Linux Filesystem Comparison Test

Recently, Google announced it would move from ext3 to ext4 and also announced hiring the developer of ext4, Theodore Tso.

Now the technology site Phoronix has benchmarked ext3, ext4, XFS, ReiserFS, and Btrfs (no word on why JFS was not included).

The interesting thing about this set of benchmarks is that it seems to be quite a mixed set of results. Almost every filesystem came in first place at least once.

Another interesting thing is that the tests were done on a solid state SATA drive, the OCZ Agility EX 60GB SSD. One wonders what the tests would show with an IDE hard drive.

I’ve always been partial to XFS, given its capability for on-line expansion, its large capacity, and its reasonable performance. Of course, the targets are continuously moving onward – but XFS has always been respectable. Unfortunately, these benchmarks don’t show it as being the best.

The article recommends using ext3 over ext4 for now, given the loss in filesystem performance with ext4. This is particularly interesting given Google’s choice to migrate from ext3 to ext4; however, their choice was based on the fact that ext3 is showing data loss and they need better protection.

Now if someone would only benchmark OpenVMS ODS-5

Google Moves to ext4 Filesystem

Michael Rubin announced that internally Google had decided to move from ext2 to ext4 after careful consideration of ext4, IBM’s JFS, and SGI’s XFS.

Along with this, Google hired Theodore T’so, the man behind ext2 and ext4 to help with the migration.

The decision came down to between XFS and ext4, and the easier migration to ext4 was the deciding factor for Google. I am partial to XFS – it’s older and is perhaps more stable – but ext4 should be good as well.

I switched to OpenSUSE at one time because they offered XFS and Red Hat did not – and converted a Red Hat 7.1 install to XFS as well. Never had any problems with either installation at all.

Sparse files and Virtual Machines

Sparse files are files that take up less space on disk than they actually use. How is this possible? Any blocks with zeros in them are not stored but are silently skipped. When the system retrieves these blocks later, it returns a block of zeros – and if data is put into the block, it is saved onto the physical disk appropriately.

Sparse files require file system support; if the file system you use doesn’t support sparse files, then you have no recourse but to store every file in the normal fashion. Notable filesystems without support for sparse files are any FAT filesystem (MSDOS), HPFS (a FAT derivative used by OS/2), HFS+ (the Macintosh filesystem), and OCFS v1 (the Oracle Cluster File System). Modern file systems such as NTFS (Windows NT Filesystem), VxFS (Veritas File System), GFS, XFS, JFS, ext2, ext3, Reiser3, Reiser4, and many others all support sparse files. No word on whether or not ODS-5 (OpenVMS) supports sparse files or not.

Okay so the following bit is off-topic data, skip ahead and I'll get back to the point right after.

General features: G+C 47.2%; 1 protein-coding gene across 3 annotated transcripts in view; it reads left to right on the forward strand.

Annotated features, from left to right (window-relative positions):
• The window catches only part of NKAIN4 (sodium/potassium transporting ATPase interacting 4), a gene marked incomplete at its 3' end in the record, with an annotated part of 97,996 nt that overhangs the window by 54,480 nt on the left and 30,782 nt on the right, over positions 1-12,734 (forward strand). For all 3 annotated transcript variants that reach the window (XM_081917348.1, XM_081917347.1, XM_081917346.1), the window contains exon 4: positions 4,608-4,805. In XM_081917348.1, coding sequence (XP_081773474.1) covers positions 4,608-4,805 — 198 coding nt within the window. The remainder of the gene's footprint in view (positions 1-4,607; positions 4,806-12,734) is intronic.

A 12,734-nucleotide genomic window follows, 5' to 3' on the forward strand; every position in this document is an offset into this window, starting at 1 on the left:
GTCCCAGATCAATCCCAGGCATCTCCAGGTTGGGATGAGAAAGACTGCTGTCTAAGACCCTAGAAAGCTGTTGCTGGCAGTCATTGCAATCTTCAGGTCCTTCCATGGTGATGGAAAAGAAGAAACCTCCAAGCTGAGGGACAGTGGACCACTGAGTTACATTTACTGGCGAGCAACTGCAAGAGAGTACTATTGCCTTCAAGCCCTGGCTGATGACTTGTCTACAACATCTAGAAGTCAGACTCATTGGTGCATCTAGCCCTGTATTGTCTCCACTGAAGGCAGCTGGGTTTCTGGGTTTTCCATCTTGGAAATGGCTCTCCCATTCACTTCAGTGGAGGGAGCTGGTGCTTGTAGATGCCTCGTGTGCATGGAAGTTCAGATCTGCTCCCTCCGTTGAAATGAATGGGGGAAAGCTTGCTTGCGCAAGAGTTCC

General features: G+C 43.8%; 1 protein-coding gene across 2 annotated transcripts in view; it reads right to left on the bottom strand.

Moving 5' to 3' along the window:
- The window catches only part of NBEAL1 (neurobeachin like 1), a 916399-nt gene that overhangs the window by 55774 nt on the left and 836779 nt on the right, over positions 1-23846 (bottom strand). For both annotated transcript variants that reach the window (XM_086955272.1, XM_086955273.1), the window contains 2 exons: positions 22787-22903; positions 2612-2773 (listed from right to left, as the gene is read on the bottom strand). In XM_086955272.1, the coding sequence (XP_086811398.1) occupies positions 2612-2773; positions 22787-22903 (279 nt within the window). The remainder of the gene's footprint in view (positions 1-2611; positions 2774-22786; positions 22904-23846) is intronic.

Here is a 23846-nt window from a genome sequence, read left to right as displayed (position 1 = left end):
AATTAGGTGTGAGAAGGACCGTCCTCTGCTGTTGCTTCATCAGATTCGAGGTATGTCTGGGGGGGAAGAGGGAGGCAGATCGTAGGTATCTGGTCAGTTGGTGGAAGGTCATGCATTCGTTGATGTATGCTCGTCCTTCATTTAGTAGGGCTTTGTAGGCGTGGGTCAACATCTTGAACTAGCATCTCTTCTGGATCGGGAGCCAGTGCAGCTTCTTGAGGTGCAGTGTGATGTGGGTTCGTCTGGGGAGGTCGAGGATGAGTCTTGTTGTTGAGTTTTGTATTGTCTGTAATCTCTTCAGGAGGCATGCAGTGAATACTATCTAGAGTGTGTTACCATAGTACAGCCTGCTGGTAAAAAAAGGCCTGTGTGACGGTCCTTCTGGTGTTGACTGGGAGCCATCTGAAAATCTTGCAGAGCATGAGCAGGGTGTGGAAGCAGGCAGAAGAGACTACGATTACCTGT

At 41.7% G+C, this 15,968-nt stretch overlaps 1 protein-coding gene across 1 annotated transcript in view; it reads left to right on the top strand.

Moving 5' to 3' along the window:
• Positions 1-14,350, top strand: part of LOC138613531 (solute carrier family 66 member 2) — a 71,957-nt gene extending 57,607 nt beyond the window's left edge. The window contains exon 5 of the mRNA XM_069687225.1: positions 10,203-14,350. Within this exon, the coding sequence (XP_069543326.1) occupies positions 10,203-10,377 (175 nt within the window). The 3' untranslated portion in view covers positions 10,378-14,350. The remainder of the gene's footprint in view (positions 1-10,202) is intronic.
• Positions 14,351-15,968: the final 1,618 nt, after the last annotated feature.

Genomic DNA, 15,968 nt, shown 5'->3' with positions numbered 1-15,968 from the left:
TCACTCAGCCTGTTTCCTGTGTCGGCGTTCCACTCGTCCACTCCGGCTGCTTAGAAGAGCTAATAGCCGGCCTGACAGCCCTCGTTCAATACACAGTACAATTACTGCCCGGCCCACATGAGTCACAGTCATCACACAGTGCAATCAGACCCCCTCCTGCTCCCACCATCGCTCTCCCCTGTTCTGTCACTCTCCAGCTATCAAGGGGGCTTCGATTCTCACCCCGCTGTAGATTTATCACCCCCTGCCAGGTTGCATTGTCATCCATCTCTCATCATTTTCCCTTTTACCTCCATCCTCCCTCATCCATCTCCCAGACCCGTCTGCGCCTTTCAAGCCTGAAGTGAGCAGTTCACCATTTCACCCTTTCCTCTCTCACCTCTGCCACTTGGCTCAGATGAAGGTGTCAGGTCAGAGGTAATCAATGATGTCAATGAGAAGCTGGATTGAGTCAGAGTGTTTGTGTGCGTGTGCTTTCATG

Sparse file support is valuable for virtual machines as a virtual hard drive by its necessity will be of significant size – but by its nature will also have a lot of empty space.

However, over time, data gets written to the virtual machine hard drives then deallocated. The data remains in these blocks, and the blocks remain on disk. These blocks accumulate, and the file expands – filled with data that is no longer used.

The only way to free these unused blocks is to zero them out and copy the file as a sparse file. You might also want to defragment the disk if this is relevant to your virtual machine’s operating system.

First, zero the unused blocks. Typically, this is done with an erasing program suitable to the operating system in the virtual machine. Make sure that the program is a) erasing only unused data! and b) zeroing out the data, not using random patterns or other wipe patterns.

Once the program is done wiping, shut down the virtual machine. (Yes, this process means downtime.) Copy the original file to the new file using the appropriate flags to make the new file sparse. For Linux (using GNU cp) one could do this:

cp --sparse=always oldvm newvm
rm -f oldvm
mv newvm oldvm

These steps will replace the old VM file with a new sparse VM file that uses much less space.